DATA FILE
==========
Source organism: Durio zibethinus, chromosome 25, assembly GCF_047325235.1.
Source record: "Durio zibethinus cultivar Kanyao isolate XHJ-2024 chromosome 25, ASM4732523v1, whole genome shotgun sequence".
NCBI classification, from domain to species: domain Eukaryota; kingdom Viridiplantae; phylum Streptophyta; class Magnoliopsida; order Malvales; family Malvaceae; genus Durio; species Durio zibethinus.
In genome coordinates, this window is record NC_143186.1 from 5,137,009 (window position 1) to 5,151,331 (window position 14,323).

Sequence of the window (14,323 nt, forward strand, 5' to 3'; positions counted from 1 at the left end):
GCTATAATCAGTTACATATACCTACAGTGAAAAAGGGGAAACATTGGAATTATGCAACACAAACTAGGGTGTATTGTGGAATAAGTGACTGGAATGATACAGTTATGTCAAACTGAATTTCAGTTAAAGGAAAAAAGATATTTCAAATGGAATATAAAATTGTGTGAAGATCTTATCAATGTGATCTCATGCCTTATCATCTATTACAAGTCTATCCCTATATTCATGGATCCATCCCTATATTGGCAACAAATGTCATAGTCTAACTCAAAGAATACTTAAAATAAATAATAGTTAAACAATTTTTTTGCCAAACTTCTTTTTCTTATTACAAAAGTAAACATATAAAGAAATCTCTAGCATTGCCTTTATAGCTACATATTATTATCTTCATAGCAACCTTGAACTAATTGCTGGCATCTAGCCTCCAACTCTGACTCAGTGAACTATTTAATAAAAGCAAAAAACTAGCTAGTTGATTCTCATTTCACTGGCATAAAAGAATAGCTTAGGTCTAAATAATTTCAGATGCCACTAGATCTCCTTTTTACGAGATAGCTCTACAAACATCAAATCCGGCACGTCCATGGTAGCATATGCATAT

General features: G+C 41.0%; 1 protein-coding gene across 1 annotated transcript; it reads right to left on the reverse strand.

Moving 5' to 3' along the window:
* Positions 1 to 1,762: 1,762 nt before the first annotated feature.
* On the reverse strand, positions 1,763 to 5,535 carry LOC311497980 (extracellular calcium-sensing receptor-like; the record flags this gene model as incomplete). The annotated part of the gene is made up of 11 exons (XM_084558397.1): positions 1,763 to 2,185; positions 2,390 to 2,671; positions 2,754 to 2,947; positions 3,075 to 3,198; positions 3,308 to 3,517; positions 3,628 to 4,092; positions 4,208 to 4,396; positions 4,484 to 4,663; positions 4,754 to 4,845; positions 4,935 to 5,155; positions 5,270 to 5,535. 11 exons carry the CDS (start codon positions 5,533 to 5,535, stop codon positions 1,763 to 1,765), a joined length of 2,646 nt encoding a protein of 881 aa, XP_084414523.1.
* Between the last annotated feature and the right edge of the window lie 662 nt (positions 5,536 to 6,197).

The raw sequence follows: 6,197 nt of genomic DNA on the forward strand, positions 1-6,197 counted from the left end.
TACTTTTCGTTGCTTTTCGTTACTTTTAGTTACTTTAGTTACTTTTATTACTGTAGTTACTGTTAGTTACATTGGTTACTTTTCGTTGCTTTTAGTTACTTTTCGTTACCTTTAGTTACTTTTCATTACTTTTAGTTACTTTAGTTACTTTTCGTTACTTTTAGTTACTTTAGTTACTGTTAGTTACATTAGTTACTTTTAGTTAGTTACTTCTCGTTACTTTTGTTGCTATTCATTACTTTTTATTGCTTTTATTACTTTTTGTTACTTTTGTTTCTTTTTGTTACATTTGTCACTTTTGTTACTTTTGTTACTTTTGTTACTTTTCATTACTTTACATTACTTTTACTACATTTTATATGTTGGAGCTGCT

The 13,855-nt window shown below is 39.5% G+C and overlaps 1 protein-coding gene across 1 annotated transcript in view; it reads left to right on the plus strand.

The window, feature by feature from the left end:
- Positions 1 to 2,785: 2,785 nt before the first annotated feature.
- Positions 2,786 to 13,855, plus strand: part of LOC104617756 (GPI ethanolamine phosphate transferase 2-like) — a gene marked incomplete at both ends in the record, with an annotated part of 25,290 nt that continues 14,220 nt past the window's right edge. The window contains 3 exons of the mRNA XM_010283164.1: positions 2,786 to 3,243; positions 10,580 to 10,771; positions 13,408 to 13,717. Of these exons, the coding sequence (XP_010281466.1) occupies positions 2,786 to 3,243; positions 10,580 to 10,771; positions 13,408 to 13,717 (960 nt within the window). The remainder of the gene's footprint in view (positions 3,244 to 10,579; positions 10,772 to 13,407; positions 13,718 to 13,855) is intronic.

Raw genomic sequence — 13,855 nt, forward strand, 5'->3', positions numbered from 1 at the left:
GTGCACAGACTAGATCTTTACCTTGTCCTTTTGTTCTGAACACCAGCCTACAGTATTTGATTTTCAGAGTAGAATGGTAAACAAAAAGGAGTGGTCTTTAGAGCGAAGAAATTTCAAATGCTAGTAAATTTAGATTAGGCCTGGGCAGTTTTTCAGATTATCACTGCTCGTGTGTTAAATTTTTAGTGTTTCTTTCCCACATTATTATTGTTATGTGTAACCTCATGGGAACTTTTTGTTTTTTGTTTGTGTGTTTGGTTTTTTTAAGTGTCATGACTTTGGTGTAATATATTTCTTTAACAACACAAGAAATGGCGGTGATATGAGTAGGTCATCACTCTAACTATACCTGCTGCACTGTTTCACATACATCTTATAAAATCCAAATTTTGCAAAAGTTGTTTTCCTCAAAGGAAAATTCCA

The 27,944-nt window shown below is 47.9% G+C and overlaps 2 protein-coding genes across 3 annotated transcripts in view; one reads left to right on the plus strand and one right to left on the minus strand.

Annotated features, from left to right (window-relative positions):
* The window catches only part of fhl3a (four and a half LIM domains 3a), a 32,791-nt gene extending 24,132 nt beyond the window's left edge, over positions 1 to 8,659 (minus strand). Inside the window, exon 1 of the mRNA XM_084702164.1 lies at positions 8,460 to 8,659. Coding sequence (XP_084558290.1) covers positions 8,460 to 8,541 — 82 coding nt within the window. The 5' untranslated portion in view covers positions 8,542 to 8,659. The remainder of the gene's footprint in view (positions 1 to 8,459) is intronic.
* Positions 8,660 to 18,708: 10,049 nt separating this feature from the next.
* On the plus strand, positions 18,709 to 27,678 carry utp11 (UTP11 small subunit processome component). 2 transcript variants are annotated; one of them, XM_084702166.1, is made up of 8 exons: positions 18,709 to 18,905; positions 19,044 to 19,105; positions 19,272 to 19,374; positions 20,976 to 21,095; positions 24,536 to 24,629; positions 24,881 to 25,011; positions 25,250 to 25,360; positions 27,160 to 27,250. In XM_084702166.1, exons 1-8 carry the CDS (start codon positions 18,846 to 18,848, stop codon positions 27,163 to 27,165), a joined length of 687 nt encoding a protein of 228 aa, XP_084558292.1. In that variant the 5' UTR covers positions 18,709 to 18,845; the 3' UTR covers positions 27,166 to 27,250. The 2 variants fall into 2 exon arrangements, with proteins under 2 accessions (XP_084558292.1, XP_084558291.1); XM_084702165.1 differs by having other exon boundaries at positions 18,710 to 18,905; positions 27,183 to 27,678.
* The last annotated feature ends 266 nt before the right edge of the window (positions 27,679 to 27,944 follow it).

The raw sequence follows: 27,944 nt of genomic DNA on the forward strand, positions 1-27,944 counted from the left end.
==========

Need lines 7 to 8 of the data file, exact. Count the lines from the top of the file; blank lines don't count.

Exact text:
General features: G+C 41.0%; 1 protein-coding gene across 1 annotated transcript; it reads right to left on the reverse strand.

Moving 5' to 3' along the window: